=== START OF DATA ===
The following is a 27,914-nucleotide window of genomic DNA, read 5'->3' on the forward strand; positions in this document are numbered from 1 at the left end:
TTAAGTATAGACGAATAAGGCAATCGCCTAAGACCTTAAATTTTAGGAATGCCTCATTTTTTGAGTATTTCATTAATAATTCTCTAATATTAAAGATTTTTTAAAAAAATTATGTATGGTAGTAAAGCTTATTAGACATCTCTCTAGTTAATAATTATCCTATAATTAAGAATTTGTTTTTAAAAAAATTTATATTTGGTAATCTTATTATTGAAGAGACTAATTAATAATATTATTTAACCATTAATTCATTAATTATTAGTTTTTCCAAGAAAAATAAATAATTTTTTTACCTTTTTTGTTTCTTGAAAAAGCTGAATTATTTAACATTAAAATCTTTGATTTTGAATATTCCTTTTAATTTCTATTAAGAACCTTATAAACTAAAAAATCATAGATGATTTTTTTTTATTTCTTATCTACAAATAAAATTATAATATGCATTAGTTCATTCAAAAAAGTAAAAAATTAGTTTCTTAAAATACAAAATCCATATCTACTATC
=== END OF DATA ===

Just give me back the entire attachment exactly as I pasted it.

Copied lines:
The following is a 27,914-nucleotide window of genomic DNA, read 5'->3' on the forward strand; positions in this document are numbered from 1 at the left end:
TTAAGTATAGACGAATAAGGCAATCGCCTAAGACCTTAAATTTTAGGAATGCCTCATTTTTTGAGTATTTCATTAATAATTCTCTAATATTAAAGATTTTTTAAAAAAATTATGTATGGTAGTAAAGCTTATTAGACATCTCTCTAGTTAATAATTATCCTATAATTAAGAATTTGTTTTTAAAAAAATTTATATTTGGTAATCTTATTATTGAAGAGACTAATTAATAATATTATTTAACCATTAATTCATTAATTATTAGTTTTTCCAAGAAAAATAAATAATTTTTTTACCTTTTTTGTTTCTTGAAAAAGCTGAATTATTTAACATTAAAATCTTTGATTTTGAATATTCCTTTTAATTTCTATTAAGAACCTTATAAACTAAAAAATCATAGATGATTTTTTTTTATTTCTTATCTACAAATAAAATTATAATATGCATTAGTTCATTCAAAAAAGTAAAAAATTAGTTTCTTAAAATACAAAATCCATATCTACTATC